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I have a utility WinForm application that generally runs minimized. It is used on a PC in a manufacturing plant. I would like to have the application become not visible when minimized to prevent accidently closing the form or playing with some of the settings. Not meant to be foolproof, just a bit of caution.

However I cannot get the application’s main and only form to reappear sending it a WM_SYSCOMMAND, SC_RESTORE message from another instance of the same application.

I have the Resize_Event set up to set Visible back to true when not minimized.

I’ve tried SendMessage and PostMessage. If I allow the form to minimize or maximize without setting form’s Visible property to false, the call works as expected and the target form resizes.

Is the form’s message pump is not running in this state so it ignores the message?

Should I create another thread that checks a message queue every so often? How is that done?

Sample code in the app that is restoring the form:

...
Process current = Process.GetCurrentProcess();
foreach (Process process in Process.GetProcessesByName("MyApp")) { //current.ProcessName)) {
  if (process.Id != current.Id) {
    SendMessage(process.MainWindowHandle, WM_SYSCOMMAND, (IntPtr)SC_RESTORE, (IntPtr)0);
    Interaction.AppActivate(process.Id); //Most reliable way to focus target
    SetForegroundWindow(process.MainWindowHandle);
    break;
  }
}
...

Code in target form that restores visibility.

  // If form is minimized then hide it
  if (WindowState == FormWindowState.Minimized) {
    this.Visible = false;
  }
  else {
    this.Visible = true;
  }
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1  
Probably better to create a tray icon when minimizing rather than having the user try to restart the application just to show it again. When doing that you'll be staying within the same process, and don't need to deal with any of the IPC mess. –  Servy Jan 14 at 22:19
    
That was another thought that I had considered. Not as obvious to reopen there. –  Rich Shealer Jan 14 at 22:39
    
possible duplicate of Run one instance of program –  Hans Passant Jan 14 at 22:53
    
@HansPassant - yes it is based on that, but the quirk is that I can't get the hidden forms handle this way. –  Rich Shealer Jan 15 at 15:09
    
That answer explicitly shows you how to restore the window. It doesn't need a "handle", the event handler runs in the first instance of the process so there's no need for any kind of process interop. .NET takes care of it. I can't possibly guess what the "quirk" might be. –  Hans Passant Jan 15 at 15:15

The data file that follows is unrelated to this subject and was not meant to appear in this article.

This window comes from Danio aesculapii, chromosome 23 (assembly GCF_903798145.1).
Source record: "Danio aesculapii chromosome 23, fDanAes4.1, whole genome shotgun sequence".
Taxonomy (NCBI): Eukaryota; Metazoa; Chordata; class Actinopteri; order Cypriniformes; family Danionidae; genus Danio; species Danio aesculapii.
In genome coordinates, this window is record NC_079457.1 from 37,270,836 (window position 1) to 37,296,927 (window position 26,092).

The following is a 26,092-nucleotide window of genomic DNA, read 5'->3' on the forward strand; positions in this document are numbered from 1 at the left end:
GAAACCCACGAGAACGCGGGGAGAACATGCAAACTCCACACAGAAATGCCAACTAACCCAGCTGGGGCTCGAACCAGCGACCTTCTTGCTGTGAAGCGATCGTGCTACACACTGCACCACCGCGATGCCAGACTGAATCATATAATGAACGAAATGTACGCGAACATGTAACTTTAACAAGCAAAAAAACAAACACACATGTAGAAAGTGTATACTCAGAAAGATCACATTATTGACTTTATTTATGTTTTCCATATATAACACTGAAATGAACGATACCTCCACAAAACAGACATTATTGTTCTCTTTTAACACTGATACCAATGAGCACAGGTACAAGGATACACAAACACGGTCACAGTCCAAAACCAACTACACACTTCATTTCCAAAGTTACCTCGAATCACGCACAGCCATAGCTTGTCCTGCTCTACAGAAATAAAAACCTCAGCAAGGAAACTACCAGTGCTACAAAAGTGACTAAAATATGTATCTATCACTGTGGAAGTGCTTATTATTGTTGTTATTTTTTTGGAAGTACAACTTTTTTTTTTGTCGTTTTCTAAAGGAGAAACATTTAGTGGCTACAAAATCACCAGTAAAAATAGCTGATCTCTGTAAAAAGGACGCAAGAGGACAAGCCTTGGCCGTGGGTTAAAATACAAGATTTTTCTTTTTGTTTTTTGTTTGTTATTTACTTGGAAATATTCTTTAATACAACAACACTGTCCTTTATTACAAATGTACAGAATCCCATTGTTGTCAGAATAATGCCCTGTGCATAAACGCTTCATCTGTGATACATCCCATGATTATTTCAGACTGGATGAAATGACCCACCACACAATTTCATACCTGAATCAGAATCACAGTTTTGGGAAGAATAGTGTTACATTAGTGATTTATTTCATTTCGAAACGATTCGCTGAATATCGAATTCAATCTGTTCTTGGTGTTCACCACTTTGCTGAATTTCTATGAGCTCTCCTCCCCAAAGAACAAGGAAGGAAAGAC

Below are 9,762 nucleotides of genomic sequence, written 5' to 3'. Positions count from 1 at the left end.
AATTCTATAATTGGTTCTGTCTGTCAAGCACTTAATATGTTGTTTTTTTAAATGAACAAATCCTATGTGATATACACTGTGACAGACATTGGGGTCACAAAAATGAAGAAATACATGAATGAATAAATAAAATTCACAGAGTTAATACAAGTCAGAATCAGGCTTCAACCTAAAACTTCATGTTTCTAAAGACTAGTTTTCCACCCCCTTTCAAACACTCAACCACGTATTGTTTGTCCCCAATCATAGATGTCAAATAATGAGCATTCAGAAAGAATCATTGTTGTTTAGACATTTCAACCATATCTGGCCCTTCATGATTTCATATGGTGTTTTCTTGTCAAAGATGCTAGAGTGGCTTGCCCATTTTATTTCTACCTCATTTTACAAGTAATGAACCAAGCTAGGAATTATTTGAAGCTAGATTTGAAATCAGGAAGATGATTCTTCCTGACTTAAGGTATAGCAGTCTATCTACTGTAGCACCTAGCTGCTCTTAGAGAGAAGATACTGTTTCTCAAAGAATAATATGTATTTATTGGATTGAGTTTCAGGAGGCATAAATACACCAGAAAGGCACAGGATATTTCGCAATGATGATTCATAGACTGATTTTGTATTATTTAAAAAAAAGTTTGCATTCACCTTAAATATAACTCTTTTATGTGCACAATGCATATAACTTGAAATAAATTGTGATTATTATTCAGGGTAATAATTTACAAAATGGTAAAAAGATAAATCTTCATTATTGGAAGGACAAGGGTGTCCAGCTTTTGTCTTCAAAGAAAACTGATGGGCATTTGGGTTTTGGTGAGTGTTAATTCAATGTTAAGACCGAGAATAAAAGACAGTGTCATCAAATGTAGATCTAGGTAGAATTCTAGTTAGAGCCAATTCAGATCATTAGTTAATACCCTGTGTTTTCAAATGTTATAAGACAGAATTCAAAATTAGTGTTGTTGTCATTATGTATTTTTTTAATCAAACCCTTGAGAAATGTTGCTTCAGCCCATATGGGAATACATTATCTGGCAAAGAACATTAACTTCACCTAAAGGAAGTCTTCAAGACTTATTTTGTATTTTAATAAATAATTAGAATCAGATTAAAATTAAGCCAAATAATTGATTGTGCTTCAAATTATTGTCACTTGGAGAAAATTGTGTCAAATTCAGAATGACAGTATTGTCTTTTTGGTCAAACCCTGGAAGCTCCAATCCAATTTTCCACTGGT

3 Answers 3

What I generally do is override the Form.OnClosing method and then proceed to set e.Cancel = true. Then instead invoke the Hide() method so that it is still running in the background.

To get the application back I then used named events to create a single instance application. You can also use a Mutex. See this SO anwser: How to run one instance of a c# WinForm application?

Edit Named events will also help you open this from another application. Just when you received some sort of show event, you just tell your form to Show().

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A problem with this is that the Process.MainWindowHandle is a 0 when the form is hidden. –  Rich Shealer Jan 15 at 15:08

This is not fool-proof, but it is simple to implement.

  • Add a Boolean value like m_closePrompt that you set to true when your program first loads.
  • Wire up an Event Handler for the FormClosing event.

screen shot

private void MdiForm_Closing(object sender, FormClosingEventArgs e) {
  if (m_closePrompt) {
    string ask = "Really Close this Application?";
    if (MessageBox.Show(ask, "Confirmation",  MessageBoxButtons.YesNo, MessageBoxIcon.Question, 0) != DialogResult.Yes) {
      e.Cancel = true;
    } else {
      m_closePrompt = false;
    }
  }
}

That should at least pop-up the system dialog box.

If you have other methods you wish to close your application (like an unhandled exception), then set m_closePrompt = false in the error handling routine before closing your application.

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Whoops. I missed the part about "from another application". If this does not help you at all, let me know and I will just delete it. I want to give you a chance to see it first, just in case. –  jp2code Jan 14 at 22:36
    
This one was close for a workaround but Hans got me in the correct direction. –  Rich Shealer Jan 15 at 20:04
up vote 0 down vote accepted

Hans Passant pointed me in the proper direction with his comment to my question referring to this question.

My final code looked like this.

using System;
using System.Windows.Forms;
using Microsoft.VisualBasic.ApplicationServices;   // Add reference to Microsoft.VisualBasic

namespace MyApp
{
  class Program : WindowsFormsApplicationBase 
  {
     /// <summary>
    /// The main entry point for the application.
    /// </summary>
    [STAThread]
    static void Main(string[] args)
    {
      var app = new Program();
      app.Run(args);
    }
    public Program()
    {
      this.IsSingleInstance = true;
      this.EnableVisualStyles = true;
      this.MainForm = new fMain();
    }
    protected override void OnStartupNextInstance(StartupNextInstanceEventArgs eventArgs)
    {
      if (this.MainForm.WindowState == FormWindowState.Minimized) {
        this.MainForm.Show();     // Unhide if hidden
        this.MainForm.WindowState = FormWindowState.Normal; //Restore
      }
      this.MainForm.Activate();
    }
  }

}
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